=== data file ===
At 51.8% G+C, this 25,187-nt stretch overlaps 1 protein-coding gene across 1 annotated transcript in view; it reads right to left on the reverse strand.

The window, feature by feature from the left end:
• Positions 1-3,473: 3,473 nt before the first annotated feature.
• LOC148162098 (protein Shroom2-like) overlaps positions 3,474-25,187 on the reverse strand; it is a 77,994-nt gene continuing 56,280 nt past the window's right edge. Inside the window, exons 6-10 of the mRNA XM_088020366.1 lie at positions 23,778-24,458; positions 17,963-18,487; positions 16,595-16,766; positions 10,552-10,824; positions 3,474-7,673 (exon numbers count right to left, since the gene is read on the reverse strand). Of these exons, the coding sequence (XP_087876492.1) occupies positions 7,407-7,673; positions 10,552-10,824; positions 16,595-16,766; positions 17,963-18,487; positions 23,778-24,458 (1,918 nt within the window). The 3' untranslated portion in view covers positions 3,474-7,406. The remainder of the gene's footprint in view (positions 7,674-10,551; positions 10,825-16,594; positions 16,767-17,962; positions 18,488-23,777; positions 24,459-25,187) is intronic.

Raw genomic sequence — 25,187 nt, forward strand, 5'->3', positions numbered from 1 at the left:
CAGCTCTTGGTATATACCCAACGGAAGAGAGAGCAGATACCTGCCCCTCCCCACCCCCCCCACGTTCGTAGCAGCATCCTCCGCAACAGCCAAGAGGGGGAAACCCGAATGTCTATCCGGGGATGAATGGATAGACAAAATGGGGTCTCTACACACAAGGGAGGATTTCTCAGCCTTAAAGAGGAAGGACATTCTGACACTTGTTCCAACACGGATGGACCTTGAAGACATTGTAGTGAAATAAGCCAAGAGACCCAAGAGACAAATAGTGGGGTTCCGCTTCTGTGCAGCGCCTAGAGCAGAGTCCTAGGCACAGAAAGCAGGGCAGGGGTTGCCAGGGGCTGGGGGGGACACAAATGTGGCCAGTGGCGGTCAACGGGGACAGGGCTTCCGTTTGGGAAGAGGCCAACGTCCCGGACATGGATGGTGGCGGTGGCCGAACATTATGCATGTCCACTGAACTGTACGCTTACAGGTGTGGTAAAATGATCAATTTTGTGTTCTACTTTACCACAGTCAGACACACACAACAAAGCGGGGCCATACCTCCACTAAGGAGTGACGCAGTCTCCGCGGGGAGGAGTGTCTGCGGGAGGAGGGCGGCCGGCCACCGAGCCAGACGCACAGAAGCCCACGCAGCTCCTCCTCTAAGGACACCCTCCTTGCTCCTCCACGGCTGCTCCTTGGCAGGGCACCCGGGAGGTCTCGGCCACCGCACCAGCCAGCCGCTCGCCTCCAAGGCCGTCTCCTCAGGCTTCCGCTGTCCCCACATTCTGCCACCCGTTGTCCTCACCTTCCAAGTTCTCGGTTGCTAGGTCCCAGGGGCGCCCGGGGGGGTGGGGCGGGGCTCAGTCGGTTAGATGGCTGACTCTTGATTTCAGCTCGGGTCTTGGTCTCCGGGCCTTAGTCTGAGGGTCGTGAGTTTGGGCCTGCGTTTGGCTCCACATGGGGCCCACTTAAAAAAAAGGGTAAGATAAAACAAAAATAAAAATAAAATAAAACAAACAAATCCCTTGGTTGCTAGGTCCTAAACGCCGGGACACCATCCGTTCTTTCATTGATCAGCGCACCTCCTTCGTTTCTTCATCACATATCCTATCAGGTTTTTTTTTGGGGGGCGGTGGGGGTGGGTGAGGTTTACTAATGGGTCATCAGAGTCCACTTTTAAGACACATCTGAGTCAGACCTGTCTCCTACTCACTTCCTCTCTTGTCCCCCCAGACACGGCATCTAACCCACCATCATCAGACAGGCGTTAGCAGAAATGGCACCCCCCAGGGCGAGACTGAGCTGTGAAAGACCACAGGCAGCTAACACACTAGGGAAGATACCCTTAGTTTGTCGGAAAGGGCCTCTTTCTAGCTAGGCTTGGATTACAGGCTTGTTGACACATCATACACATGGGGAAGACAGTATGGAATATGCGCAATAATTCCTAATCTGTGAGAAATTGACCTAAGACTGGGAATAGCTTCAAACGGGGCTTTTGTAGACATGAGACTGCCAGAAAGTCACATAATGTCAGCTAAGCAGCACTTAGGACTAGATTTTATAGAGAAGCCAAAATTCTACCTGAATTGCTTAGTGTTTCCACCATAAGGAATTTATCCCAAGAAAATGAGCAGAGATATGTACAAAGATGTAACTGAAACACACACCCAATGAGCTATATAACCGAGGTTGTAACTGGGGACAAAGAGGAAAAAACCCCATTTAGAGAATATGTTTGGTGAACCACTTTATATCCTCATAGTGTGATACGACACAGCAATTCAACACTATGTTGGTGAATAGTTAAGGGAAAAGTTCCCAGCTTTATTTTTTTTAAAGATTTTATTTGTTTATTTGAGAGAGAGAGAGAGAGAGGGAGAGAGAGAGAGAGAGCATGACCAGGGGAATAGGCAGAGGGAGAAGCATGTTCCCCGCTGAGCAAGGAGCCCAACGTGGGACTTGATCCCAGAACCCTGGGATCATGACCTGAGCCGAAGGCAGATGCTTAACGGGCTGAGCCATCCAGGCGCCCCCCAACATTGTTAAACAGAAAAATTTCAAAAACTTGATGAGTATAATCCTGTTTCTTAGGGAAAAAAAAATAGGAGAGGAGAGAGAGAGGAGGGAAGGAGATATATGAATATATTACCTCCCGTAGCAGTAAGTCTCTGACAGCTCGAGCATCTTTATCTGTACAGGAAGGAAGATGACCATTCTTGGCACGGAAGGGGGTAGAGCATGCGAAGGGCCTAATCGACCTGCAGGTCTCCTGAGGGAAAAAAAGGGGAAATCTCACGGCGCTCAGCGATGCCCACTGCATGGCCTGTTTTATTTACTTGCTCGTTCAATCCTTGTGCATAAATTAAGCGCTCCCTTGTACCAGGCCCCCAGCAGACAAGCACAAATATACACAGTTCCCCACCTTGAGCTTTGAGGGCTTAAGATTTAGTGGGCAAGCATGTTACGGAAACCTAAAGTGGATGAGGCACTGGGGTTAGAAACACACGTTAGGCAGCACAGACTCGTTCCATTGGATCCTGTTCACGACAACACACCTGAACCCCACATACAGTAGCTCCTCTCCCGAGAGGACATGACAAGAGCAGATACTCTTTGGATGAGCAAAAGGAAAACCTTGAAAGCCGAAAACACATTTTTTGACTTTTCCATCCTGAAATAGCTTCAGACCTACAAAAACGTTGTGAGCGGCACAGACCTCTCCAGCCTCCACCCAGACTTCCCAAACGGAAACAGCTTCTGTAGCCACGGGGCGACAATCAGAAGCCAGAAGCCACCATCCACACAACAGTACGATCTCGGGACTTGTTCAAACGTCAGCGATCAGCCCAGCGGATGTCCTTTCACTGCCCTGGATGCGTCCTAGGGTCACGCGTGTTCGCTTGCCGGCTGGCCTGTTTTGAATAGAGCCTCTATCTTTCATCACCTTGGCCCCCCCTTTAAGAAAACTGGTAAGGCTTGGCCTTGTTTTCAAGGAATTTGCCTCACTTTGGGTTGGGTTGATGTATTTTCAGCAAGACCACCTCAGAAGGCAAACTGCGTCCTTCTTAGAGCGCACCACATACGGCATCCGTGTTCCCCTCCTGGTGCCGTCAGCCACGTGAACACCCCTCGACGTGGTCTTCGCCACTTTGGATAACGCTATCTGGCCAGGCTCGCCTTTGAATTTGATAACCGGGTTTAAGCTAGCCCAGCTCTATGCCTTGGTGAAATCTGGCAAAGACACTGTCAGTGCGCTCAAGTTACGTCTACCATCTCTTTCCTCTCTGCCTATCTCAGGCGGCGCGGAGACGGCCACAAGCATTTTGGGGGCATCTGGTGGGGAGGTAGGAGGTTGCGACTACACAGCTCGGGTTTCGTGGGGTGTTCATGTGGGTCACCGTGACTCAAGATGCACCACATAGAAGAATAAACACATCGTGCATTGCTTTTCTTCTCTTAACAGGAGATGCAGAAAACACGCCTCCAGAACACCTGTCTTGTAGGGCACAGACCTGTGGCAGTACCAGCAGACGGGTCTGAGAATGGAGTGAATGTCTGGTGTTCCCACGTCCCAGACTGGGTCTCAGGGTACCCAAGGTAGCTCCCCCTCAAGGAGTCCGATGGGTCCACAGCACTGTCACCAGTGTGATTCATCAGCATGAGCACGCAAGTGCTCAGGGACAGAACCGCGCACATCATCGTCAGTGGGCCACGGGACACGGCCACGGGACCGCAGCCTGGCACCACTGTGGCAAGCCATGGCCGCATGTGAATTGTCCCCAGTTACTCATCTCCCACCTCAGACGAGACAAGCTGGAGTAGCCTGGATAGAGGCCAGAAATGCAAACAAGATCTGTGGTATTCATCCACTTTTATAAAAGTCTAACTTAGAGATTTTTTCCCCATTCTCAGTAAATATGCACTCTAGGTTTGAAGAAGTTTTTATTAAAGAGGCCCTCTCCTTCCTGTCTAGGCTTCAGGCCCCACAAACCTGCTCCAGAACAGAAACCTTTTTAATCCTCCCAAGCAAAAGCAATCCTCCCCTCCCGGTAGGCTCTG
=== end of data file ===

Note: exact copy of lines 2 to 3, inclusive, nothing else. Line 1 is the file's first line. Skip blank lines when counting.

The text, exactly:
The window, feature by feature from the left end:
• Positions 1-3,473: 3,473 nt before the first annotated feature.